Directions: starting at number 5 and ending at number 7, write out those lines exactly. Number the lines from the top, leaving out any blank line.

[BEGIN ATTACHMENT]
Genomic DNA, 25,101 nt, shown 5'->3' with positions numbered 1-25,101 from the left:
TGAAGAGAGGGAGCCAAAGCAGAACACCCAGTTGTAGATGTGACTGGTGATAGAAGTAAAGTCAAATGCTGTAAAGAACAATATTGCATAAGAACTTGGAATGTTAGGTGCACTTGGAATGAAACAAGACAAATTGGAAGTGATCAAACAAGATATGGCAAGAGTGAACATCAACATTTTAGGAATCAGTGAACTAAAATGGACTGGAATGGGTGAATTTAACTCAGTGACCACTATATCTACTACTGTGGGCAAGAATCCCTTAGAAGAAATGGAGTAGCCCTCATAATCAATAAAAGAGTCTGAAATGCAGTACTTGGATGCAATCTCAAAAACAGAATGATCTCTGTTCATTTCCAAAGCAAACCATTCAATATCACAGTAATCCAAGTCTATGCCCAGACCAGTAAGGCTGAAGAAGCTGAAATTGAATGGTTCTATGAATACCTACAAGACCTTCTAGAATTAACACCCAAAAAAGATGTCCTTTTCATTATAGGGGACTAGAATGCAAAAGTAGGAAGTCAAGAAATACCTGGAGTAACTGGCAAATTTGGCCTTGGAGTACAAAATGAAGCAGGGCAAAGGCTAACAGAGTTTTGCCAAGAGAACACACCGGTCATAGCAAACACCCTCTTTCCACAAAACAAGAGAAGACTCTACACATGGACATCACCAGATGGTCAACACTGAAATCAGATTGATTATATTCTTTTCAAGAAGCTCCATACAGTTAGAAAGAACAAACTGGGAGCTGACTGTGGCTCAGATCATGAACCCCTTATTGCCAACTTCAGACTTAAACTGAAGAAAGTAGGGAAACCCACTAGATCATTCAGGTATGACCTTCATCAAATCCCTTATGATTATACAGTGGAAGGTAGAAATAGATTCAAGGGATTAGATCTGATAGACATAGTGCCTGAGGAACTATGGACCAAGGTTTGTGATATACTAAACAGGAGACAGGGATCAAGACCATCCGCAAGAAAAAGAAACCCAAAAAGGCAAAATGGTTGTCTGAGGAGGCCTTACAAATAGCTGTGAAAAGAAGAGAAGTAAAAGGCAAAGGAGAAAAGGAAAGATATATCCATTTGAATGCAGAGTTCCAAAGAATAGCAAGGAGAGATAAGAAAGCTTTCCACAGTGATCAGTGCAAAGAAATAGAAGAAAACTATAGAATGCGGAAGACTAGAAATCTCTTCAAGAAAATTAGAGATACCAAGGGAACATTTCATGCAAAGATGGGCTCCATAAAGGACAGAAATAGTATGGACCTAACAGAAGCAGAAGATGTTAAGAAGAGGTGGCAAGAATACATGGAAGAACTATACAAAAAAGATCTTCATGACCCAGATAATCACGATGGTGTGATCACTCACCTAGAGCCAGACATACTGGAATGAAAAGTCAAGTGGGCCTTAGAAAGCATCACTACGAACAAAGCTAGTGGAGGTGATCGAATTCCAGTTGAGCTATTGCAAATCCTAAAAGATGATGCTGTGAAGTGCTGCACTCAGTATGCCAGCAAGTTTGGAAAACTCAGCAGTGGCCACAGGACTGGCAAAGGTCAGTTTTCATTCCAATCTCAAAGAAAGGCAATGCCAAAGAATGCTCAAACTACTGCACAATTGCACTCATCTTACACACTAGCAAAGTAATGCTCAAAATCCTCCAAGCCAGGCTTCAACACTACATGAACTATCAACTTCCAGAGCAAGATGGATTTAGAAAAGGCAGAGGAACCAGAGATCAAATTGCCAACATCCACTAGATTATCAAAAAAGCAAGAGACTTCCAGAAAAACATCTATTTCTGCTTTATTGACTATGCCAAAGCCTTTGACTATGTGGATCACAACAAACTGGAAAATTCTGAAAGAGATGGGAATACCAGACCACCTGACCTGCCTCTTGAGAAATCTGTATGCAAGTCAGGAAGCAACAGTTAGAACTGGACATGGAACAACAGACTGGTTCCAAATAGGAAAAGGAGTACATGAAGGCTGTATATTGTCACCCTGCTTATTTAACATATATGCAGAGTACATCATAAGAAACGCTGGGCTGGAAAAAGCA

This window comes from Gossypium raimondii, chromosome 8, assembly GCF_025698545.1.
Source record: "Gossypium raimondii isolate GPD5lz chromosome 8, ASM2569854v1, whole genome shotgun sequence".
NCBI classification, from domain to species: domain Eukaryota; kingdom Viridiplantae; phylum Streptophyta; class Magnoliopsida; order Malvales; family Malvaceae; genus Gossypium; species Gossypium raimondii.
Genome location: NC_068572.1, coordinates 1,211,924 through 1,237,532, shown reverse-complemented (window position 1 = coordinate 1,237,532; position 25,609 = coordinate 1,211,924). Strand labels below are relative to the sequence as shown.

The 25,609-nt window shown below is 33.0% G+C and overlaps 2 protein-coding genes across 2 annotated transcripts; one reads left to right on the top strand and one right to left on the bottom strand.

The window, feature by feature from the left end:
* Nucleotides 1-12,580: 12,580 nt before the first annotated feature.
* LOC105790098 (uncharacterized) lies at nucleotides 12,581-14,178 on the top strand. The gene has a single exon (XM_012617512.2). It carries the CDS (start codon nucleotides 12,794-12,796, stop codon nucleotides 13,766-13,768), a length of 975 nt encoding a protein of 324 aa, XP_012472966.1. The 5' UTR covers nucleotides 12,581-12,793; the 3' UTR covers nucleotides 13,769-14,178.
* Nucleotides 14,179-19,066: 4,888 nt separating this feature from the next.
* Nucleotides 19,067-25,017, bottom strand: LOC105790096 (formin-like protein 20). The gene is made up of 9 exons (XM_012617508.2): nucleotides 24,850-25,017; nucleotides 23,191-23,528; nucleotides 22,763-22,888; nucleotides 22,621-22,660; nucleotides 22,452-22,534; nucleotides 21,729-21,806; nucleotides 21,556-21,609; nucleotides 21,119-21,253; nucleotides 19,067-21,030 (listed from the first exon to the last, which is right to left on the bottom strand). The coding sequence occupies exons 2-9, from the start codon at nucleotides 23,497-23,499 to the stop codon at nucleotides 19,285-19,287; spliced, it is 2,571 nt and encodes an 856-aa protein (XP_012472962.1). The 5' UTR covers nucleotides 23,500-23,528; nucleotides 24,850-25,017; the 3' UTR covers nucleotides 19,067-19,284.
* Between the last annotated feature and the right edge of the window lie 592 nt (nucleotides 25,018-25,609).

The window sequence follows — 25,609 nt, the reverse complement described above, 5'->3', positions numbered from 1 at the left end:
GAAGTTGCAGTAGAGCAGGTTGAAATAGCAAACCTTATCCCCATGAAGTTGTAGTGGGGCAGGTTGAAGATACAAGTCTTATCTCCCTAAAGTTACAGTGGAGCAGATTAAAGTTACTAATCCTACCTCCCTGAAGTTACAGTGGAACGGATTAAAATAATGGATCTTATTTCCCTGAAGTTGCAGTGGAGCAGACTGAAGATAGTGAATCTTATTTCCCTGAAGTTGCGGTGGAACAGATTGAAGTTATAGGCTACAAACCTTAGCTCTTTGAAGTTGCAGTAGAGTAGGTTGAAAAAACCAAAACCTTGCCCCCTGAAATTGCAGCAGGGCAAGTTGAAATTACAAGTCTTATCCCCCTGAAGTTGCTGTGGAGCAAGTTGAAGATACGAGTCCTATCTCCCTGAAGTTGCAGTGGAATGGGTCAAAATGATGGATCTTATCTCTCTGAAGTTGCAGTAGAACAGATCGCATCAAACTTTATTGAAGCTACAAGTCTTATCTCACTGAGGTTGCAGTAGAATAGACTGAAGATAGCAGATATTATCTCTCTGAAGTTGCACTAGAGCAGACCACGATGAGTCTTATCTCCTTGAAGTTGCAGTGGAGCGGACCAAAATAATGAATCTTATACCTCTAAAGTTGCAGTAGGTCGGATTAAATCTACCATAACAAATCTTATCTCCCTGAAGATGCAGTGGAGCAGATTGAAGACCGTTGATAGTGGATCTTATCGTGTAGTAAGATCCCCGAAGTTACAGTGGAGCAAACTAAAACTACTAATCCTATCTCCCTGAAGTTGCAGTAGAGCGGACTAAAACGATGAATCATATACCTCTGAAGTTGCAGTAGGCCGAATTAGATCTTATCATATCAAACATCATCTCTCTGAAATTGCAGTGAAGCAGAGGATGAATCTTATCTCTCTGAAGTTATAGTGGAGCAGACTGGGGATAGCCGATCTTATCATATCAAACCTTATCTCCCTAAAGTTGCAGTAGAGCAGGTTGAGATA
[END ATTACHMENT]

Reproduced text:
NCBI classification, from domain to species: domain Eukaryota; kingdom Viridiplantae; phylum Streptophyta; class Magnoliopsida; order Malvales; family Malvaceae; genus Gossypium; species Gossypium raimondii.
Genome location: NC_068572.1, coordinates 1,211,924 through 1,237,532, shown reverse-complemented (window position 1 = coordinate 1,237,532; position 25,609 = coordinate 1,211,924). Strand labels below are relative to the sequence as shown.

The 25,609-nt window shown below is 33.0% G+C and overlaps 2 protein-coding genes across 2 annotated transcripts; one reads left to right on the top strand and one right to left on the bottom strand.